flash and bump exposures in the darkroom
Photography is a compression algorithm; a form of making smaller, of reducing without losing meaning.
The Hard Scenes
snow, big blank grey sky, interiors with bright window – these are challenging for the tone, the detail as meaning art practiced by most photographers. Photographers pride themselves early in their efforts in bringing ‘detail’ to art- details are the truth, but a devil to manage.
Photography is always a demonstration and an example.
Pre flash’increases’ sensitivity – gets the exposure started
Post flash ‘decreases’ contrast – adds (visible) tone to the highlights. Shadows are also affected, but those at maximum black can’t get darker. The deep grey shades are darkened, but this may not be noticed, or important to the image effect.
In general viewers respond in stages to the picture. First, they see overall object, with inspection they move to detail – most people approach pictures with notions based upon their ability to produce, therefore they are naive, taking cues from their “what is it” approach from pre-school life. With maturity they can move beyond what can be done by them; beyond hand waving or finger pointing.
pre-exposure and post-exposure. We mean non-image producing exposures; those made without a negative in the light path. I was taught that they were called:
- bump: those pre-exposures which raise the sensitivity of the emulsion. overcoming the ‘inertia’ – lazy halides are awaked just before ‘dawn’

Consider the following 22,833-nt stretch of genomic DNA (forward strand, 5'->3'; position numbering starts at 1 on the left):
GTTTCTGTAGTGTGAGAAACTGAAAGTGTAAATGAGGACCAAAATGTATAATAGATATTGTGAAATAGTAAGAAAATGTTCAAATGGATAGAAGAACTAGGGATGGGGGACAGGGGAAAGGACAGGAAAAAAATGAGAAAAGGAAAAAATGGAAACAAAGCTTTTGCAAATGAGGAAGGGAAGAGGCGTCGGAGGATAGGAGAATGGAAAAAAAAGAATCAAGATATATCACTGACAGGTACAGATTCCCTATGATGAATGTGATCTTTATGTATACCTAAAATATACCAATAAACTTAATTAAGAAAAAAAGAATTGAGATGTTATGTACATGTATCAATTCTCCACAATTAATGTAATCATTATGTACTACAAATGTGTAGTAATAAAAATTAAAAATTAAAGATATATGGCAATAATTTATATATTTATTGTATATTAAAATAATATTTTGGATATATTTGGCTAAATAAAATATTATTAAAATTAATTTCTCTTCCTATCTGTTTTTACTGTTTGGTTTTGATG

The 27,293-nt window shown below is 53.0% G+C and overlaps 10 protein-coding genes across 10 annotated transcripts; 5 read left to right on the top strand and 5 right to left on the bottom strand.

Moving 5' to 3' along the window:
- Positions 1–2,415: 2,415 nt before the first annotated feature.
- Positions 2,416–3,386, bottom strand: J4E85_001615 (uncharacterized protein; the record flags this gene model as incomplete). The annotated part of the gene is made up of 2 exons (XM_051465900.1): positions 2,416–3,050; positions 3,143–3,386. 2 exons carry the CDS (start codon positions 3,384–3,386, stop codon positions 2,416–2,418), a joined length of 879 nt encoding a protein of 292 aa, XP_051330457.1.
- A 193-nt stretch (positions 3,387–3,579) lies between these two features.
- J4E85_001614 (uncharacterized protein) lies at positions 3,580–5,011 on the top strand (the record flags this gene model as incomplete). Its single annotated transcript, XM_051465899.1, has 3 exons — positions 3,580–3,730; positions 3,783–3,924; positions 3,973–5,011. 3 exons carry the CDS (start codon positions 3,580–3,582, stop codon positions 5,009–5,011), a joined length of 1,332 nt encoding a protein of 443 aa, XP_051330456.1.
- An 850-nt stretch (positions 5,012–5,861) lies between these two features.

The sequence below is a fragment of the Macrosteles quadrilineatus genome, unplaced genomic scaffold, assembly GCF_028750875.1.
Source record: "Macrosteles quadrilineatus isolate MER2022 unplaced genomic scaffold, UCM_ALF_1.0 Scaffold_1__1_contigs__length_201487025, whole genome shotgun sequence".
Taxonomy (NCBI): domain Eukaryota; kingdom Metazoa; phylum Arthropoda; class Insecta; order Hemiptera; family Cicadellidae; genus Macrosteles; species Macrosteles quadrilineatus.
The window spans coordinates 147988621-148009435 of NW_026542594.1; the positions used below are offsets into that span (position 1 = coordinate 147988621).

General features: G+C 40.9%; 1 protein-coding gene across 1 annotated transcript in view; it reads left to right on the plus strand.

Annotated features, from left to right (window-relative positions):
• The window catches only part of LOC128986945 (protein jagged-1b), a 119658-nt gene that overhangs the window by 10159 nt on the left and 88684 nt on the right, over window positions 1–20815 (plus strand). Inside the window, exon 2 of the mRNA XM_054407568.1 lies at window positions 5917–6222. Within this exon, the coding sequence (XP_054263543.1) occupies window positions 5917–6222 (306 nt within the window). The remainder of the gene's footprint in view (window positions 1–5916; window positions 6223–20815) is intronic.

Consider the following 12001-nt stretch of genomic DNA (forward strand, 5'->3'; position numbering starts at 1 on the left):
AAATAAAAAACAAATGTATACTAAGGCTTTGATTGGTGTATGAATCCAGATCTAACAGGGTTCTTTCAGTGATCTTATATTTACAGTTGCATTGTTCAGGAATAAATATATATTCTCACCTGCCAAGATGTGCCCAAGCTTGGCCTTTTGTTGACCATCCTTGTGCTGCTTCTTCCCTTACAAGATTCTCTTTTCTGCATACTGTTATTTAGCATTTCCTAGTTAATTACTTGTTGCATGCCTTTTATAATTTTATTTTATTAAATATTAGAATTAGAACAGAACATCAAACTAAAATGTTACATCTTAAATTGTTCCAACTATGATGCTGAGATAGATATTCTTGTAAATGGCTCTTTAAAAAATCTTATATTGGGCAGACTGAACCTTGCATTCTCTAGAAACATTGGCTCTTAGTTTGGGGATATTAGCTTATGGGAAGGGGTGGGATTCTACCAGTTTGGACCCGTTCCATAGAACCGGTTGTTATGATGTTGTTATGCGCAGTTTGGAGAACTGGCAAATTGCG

- flash: those post image exposures. lower the contrast of the emulsion. this drops the highlight down the the curve
With bump raising the shadows up the curve, and flash lowering the highlights down the curve, we get a longer straight line image; more linear. This linear image is what a digital sensor provides. Straight line, not S-curved response.
Burning in the highlights, those dark negative areas, may take many hits of the timer. They also may seem to never bring out image detail. This is the opportunity to bring out more filters with multigrade paper. It also may signal the need for “bump” and/or “flash,” exposures.
The exposure light is most often the enlarger light; just remove the negative – fiddle and go. You can also use a small penlight, or digital controlled led like those made by RH. The color of the light has some effect, but the key use of a color flash is to hit a Red safe emulsion with an OC filter safelight. This is a very effective highlight pickup. Slavich paper, and litho film, exposed for 30 seconds to an OC filter at 3 foot drops almost another grade of contrast, most visibly in the highlights – perfect way to bring in detail that is difficult to burn in without that tattle tale grey featureless tone.
I’ve tested the color of light used for multigrade and have been unable to measure significant difference to 0 or 5 filters. Some, but not enough to warrant the change. Instead I usually bump with the filter I’m going to first expose with, and flash with the filter I just exposed with.
How Much: using Ilford MG fiber paper base exposure of 8 seconds, a 3X burn-in was replaced with a 3second ‘bump’ and a 5second ‘flash’ – giving details in the highlights that the burn hadn’t given. In other words 3 burns was just a waste of non-image forming exposure. The bump and flash equal to one burn provided image definition in the highlights. This process also made the edition of prints easy, and repeatable.
A Digital Way
With a digital process, the flash/burn doesn’t happen – isn’t used, since changing numbers is done in other ways. Ways such as luminosity masks; tonal overlays; local mask with additional manipulation. Even pulling into one image elements from different exposures. This can be done using dedicated HDR tools, or blunt force select, adjust, copy, paste actions.